Until the time of her death Jean, when invited, continued to "speak"a biblical pro life message during a worship service. She would speak from the lectern in her Sunday dress.  Like Jean, I accepted invitations from LCMS pastors to tell the story of LCMS Human Care and World Relief.  It was my practice to relate a biblical passage to how families, particularly the moms, can respond to our Lord's command to feed the hungry. Like Jean, I spoke from the lectern in my Sunday dress

Are LCMS pastors misguided/sinning when they invited a woman to "speak" during a worship service about an area of the Christian life from her perspective as a woman?   

Marie Meyer



     


 

Thanks for remembering Jean Garton (+) in Women's History Month, Marie.  The daughter of an NYPD detective from Maspeth, Queens, Jean brought such incredible passion and purpose to the cause of Life.  I met Henry Hyde at an event some years ago, and his first question was to ask how Jean was doing.  He called her the brightest Lutheran light in the Pro-Life firmament.  Jean often met resistance within the re-pristinating element in the LCMS, even as she served on the CTCR and the Synod's Board of Directors.  She kept on keeping on through it all.  She could and did speak, eloquently, on matters practical, moral and theological. 

Dave Benke

I'll tag on to this post.

Because it comes up from time to time, it should be stated that women are not forbidden from speaking during worship in the Missouri Synod.  In other areas, women, as laypersons, can and do serve in congregational leadership posts at the level of committee and board heads, congregational president and vice-president.  And they may speak then at some point in or after the worship service on matters in the area of their congregational service.  So there's that.

But further, women are not forbidden from reading Scripture lessons in the congregations of the Missouri Synod.  As lay persons  they are not forbidden from reading Scripture lessons in the congregations of the Missouri Synod.  In such capacity they are speaking directly from the Word of God.  If you would like to see several women reading lessons in a Missouri Synod congregation, you can go to St. Peter's Lutheran Brooklyn on Facebook and watch today's Divine Service.

In some congregations, there are other portions of the service during which women as lay persons may offer a prayer petition, bring a testimony of what God has done in their lives, offer an invitation to various congregational ministries, or present a children's message.  This morning a woman lay person who had received her second vaccination offered a testimony and a word of encouragement to others of the blessing received in the vaccination and the process of getting to be vaccinated.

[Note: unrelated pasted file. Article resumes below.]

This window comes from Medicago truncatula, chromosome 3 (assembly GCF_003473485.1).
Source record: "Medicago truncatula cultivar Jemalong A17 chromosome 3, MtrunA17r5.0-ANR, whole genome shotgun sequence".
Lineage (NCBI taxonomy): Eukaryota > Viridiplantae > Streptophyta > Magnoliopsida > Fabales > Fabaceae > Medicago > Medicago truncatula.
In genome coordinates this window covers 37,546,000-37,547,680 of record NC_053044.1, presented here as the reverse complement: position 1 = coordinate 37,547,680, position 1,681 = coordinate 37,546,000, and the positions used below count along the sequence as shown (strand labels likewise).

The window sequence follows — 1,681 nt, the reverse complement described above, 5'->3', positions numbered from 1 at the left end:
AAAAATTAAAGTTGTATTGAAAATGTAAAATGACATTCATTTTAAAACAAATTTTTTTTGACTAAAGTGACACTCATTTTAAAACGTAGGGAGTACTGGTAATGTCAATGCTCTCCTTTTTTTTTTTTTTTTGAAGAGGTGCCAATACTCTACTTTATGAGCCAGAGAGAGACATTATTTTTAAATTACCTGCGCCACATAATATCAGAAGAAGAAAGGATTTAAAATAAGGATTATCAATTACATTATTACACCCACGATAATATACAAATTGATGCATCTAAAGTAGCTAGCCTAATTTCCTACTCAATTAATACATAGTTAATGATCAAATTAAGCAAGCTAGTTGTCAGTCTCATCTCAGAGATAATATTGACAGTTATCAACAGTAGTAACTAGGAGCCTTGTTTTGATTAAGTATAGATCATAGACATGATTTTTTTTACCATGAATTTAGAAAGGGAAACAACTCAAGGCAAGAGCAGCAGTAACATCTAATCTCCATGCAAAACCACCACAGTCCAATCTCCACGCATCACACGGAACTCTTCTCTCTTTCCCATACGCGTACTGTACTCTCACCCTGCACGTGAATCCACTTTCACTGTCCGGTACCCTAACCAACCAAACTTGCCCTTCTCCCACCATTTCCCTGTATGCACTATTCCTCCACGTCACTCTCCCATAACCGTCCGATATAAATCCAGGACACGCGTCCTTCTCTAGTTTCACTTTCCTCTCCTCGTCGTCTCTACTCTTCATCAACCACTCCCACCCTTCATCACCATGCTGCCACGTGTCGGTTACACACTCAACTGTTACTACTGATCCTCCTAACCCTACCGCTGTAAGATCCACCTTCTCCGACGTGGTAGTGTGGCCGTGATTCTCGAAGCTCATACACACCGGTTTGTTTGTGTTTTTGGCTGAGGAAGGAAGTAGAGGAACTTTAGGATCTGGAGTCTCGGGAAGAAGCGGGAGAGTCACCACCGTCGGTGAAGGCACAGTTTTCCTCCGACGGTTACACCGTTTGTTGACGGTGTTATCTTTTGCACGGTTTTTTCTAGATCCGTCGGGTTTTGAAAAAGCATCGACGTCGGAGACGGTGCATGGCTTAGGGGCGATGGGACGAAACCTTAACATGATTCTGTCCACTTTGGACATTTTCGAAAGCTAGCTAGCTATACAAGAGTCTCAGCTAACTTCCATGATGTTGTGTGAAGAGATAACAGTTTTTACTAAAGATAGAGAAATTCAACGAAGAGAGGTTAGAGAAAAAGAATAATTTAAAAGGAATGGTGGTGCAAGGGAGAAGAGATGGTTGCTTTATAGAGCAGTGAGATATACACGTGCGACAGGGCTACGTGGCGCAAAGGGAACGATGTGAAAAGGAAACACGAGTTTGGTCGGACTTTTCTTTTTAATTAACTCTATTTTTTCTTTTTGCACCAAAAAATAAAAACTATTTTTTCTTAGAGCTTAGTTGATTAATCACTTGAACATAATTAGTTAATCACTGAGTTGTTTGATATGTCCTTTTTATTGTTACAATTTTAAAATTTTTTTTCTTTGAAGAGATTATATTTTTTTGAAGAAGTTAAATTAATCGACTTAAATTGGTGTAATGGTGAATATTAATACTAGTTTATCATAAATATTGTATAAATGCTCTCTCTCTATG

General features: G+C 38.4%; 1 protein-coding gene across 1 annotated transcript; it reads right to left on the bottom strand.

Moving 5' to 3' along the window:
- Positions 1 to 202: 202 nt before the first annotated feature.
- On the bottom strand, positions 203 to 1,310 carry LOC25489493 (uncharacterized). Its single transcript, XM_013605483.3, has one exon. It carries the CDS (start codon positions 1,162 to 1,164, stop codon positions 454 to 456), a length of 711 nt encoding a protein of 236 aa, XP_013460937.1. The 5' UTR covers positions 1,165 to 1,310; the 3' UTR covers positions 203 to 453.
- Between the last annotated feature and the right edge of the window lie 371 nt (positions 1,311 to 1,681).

These are all areas of permissible service in which women lay persons are speaking in the sanctuary.  I will double check, but I'm pretty sure Jean, Ruth Koch, and Betty Duda, to mention three LCMS women, spoke to us after the sermon (offered by yours truly), during the Divine Service to bring encouragement from a lay person's perspective. 

I don't have to add this, because it's a tautology, but I used the tautology throughout this post -  all women in the LCMS are lay persons. 
Which goes to this final point.  All LCMS women are lay persons - some are on the Synod's roster but in positions auxiliary to the pastoral office - because the studies undertaken by the LCMS throughout the years leading to votes at various national conventions prohibit women from being ordained into the Office of the Holy Ministry, Pastoral.  This does not prohibit women lay persons from speaking during the Divine Service under pastoral supervision.

Dave Benke

Brian Stoffregen

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Re: Women's History Month
« Reply #137 on: March 21, 2021, 03:52:31 PM »
Can I assume that nothing much has changed about the basic arguments presented concerning women in ordained ministry?

What arguments?  Nothing has changed since the Apostle Paul provided instruction, as found in his various letters in the New Testament.


Much has changed since the first century. Women are no longer required to cover their heads to give one example. I note some changes off the top of my head in the 20th century: women were given the right to vote; a wife could charge her husband with rape; women could get their own credit cards and establish their own credit separate from their husbands. Women are serving in many positions that had been "men-only," e.g., senators, representatives, vice-president, doctors, lawyers, engineers, truck drivers. Conversely, there are male nurses and secretaries and home-makers; roles that had been limited to women.


I also note, as I posted in another discussion, that the Roman Catholic argument for male-only clergy does not rest on Paul's instructions.